That higher income generally leads to higher taxes is not news. But how the issue plays out in real life might be. The "tax torpedo," as it is sometimes called, appears most often at required minimum distribution (RMD) time. There you are, collecting your Social Security benefits and otherwise keeping your taxes low. At age 70 1/2, you have to start taking distributions from your IRA or 401(k). Depending on your IRA balance, what your provisional income looks like, and your tax bracket, your marginal tax rate could really jump. Not only that, adding insult to injury, you might go from 0% to 15% on your capital gains and qualified dividends. 

The basic cause of all this is that there's no time left to defer certain income sources. You can't avoid RMDs on your IRAs (though you might soon be able to take them a little later); you can't tell the Social Security Administration to hold off on sending you checks until after age 70 (well, you probably could, but it wouldn't make a lot of sense to do so simply to avoid the taxation on the benefits). 

This is all extremely complicated, with lots of moving parts. You can work through the IRS worksheet to see how this might affect you, but a better option is the Social Security tax calculator at the end of this article, which goes a long way toward showing you how it works, and what percent of your Social Security will be taxable based on certain assumptions about other income sources.

Some Advance Planning

You can also use a program like WealthTrace to help you get ahead of the issue. Here are some things you can try: 

Model various Social Security scenarios. When do you plan to take Social Security? What about your spouse? You can try different variations and time periods and see how they could affect your taxes. 

Social Security What If Scenarios

And in combination with that . . . .

Model the spending down of your qualified tax-deferred accounts (such as IRAs) first, instead of your taxable and tax-advantaged investments (like taxable brokerage accounts or Roth IRAs). This flies in the face of conventional wisdom, but hear us out. The IRA account balance will decline in value as you use it to fund retirement (along with Social Security benefits later). Its RMD will thus be smaller, which should lessen the effect of the torpedo.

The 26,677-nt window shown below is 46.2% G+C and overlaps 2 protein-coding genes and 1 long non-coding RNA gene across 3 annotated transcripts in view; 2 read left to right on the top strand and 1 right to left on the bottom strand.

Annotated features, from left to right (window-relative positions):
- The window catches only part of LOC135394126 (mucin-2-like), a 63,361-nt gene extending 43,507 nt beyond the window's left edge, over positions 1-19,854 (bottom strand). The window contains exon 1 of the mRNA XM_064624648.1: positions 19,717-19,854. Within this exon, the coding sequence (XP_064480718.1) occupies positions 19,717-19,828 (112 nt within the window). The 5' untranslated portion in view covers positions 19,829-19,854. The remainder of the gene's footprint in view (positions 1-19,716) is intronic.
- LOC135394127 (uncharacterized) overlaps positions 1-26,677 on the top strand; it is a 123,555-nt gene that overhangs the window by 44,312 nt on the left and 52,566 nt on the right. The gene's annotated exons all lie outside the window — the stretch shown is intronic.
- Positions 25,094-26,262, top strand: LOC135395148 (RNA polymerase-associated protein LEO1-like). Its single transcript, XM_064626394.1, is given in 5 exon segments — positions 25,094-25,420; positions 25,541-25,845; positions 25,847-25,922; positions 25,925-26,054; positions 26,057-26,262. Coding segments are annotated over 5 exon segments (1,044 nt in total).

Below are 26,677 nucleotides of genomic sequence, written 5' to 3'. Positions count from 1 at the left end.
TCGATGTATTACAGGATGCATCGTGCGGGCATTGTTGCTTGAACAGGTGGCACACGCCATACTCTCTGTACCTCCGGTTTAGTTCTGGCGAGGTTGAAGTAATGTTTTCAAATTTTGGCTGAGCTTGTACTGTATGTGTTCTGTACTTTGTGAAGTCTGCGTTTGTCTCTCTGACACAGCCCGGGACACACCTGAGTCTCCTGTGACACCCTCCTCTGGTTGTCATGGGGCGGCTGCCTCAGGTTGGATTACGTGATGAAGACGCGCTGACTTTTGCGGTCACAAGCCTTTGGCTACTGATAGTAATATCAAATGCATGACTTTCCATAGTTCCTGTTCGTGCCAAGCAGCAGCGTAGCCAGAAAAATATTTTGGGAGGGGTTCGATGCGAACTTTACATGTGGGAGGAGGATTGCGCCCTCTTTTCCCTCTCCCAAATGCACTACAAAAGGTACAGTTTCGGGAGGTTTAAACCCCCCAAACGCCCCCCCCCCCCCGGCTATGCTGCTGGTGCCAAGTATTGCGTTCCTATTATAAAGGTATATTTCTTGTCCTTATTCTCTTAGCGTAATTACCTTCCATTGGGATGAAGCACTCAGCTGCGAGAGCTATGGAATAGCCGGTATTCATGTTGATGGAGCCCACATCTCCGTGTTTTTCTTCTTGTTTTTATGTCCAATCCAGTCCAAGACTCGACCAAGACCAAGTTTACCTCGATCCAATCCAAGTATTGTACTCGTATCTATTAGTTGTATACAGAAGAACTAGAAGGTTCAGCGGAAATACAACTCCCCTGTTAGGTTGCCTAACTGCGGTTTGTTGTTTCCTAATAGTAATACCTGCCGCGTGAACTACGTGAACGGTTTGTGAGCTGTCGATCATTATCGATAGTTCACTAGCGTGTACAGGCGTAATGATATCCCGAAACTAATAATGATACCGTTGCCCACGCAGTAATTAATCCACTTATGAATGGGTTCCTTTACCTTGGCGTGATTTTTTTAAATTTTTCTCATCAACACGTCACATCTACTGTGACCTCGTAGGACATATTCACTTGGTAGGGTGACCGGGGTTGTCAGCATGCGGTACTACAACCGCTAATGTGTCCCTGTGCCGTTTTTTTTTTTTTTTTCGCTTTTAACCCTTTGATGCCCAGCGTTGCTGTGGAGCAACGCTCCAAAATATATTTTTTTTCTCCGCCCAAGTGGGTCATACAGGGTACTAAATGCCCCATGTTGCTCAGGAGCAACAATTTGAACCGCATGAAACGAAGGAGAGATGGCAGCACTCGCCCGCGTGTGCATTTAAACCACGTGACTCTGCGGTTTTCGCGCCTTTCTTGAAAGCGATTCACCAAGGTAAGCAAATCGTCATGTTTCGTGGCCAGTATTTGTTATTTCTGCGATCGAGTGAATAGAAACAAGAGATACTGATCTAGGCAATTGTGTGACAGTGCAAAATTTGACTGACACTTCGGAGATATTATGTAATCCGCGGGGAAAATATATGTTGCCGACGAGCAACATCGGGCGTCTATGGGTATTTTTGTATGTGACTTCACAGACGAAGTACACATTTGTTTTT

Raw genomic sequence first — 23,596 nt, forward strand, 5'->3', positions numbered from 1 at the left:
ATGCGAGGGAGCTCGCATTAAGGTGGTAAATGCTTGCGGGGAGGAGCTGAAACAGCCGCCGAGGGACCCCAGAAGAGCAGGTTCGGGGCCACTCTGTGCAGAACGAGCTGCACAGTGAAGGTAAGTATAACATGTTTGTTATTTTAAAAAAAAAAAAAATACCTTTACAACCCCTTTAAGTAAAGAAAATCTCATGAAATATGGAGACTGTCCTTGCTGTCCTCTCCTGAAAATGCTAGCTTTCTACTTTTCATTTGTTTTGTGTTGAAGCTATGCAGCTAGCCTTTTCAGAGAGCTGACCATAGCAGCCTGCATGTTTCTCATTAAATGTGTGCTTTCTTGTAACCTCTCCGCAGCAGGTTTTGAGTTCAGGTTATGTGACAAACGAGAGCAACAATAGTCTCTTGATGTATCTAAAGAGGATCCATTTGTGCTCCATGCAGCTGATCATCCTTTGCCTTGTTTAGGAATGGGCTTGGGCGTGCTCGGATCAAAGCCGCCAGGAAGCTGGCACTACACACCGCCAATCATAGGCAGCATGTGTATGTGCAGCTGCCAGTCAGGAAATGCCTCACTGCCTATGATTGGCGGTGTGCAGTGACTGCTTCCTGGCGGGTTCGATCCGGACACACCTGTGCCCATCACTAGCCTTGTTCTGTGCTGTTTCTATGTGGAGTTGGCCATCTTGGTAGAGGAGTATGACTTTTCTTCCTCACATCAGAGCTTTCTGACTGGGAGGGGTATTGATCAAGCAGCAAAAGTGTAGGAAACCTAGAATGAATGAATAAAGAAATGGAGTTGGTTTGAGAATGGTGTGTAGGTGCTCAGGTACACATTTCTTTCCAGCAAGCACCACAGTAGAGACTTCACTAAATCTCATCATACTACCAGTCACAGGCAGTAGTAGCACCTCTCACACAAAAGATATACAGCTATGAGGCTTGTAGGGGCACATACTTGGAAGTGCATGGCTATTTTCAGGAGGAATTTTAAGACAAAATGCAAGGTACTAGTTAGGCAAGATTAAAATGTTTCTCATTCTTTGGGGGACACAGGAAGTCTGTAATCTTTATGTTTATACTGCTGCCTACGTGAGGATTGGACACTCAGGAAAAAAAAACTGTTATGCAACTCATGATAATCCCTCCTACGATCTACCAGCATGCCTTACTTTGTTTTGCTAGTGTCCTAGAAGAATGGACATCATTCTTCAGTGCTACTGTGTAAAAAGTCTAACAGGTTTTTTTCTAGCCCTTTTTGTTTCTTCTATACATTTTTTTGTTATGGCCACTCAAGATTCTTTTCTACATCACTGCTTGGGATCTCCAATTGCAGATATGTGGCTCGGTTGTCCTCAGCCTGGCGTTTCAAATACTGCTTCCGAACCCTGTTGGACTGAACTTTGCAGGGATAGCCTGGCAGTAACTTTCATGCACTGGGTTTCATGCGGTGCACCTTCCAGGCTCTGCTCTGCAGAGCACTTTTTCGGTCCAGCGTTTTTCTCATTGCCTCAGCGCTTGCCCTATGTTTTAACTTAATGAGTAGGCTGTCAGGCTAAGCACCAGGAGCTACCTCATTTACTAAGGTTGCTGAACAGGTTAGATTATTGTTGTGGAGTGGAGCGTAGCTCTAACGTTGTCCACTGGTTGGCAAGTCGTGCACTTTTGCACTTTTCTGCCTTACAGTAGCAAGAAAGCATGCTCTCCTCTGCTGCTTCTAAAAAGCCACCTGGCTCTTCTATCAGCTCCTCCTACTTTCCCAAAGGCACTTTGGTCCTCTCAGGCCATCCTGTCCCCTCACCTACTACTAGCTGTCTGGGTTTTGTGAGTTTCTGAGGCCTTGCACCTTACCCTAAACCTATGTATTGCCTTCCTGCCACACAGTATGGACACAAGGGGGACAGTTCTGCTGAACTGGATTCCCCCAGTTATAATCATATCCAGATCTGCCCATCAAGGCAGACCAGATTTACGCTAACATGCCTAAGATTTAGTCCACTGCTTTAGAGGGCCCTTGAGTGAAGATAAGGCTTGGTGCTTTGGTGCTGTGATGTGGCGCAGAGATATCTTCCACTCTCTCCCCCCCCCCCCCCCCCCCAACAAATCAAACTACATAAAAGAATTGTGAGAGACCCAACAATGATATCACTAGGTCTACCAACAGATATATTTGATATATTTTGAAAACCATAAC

Lock out investments from being used in WealthTrace

WealthTrace allows you to "lock out" accounts so that they are not assumed to be used to cover expenses in retirement until a certain date. 

This would probably only be a viable option for early retirees (remember, IRAs can be drawn on without penalty as early as age 59 1/2), but it's worth running the scenario if you might be in that position. 

Model a Roth Conversion. Speaking of early retirement, one way people get there is via converting a traditional IRA to a Roth IRA over some stretch of time to avoid the early withdrawal penalty on the traditional IRA. Doing so has the added benefit of lowering your RMD, and thus the potential effect of the torpedo. 

A Roth conversion might make sense if you assume your income in retirement will be higher than or similar to what you're making while employed, or if you plan to pass along your Roth IRA to heirs (who generally won't have to pay taxes on its distributions).       

Roth Conversion What If Scenarios

WealthTrace can run a Roth IRA conversion strategy for you and tell you if it might make sense. 

First Things First

Big picture, the tax torpedo is a good problem to have for most: You're anticipating your income will be so great that your taxes might go up. A lot of people would love to have such a problem. Still, if you've got the basics down (such as by maxing out your 401(k) contributions and just generally investing as you can in cheap index funds), exploring tax minimization strategies like these just makes sense. 

WealthTrace covers all the bases of a successful retirement plan. Sign up for a free trial of WealthTrace to find out more.

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Doug Carey, CFA